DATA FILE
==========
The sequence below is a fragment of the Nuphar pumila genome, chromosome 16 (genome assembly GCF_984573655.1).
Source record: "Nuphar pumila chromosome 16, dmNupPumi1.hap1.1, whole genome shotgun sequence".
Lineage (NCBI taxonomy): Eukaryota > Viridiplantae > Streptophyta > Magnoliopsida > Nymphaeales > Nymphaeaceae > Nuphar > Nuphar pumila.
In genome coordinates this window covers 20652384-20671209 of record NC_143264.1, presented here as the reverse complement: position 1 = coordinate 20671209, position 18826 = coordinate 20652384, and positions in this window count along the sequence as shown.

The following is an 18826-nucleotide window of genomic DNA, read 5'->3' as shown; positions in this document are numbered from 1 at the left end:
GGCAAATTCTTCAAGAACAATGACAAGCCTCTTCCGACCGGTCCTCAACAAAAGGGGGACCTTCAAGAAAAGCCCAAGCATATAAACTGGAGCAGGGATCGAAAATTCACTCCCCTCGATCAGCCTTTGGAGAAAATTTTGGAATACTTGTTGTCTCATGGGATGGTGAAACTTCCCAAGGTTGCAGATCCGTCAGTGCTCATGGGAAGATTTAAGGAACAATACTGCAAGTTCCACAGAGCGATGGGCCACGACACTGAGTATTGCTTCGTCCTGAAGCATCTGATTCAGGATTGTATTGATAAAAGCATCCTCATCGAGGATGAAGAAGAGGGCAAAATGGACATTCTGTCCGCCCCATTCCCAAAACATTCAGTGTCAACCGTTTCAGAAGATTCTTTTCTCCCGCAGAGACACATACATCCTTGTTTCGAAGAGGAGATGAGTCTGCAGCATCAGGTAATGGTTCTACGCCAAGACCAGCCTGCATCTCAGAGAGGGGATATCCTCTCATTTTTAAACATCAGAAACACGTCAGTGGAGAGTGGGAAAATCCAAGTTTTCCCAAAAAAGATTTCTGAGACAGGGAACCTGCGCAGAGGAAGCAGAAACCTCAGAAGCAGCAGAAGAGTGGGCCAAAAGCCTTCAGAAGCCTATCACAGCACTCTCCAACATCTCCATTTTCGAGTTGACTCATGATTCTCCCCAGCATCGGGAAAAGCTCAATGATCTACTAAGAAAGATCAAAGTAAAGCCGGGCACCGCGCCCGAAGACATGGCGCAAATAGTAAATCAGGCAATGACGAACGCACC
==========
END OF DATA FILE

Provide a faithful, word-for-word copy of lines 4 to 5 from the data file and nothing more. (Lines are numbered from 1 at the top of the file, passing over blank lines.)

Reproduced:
In genome coordinates this window covers 20652384-20671209 of record NC_143264.1, presented here as the reverse complement: position 1 = coordinate 20671209, position 18826 = coordinate 20652384, and positions in this window count along the sequence as shown.

The following is an 18826-nucleotide window of genomic DNA, read 5'->3' as shown; positions in this document are numbered from 1 at the left end: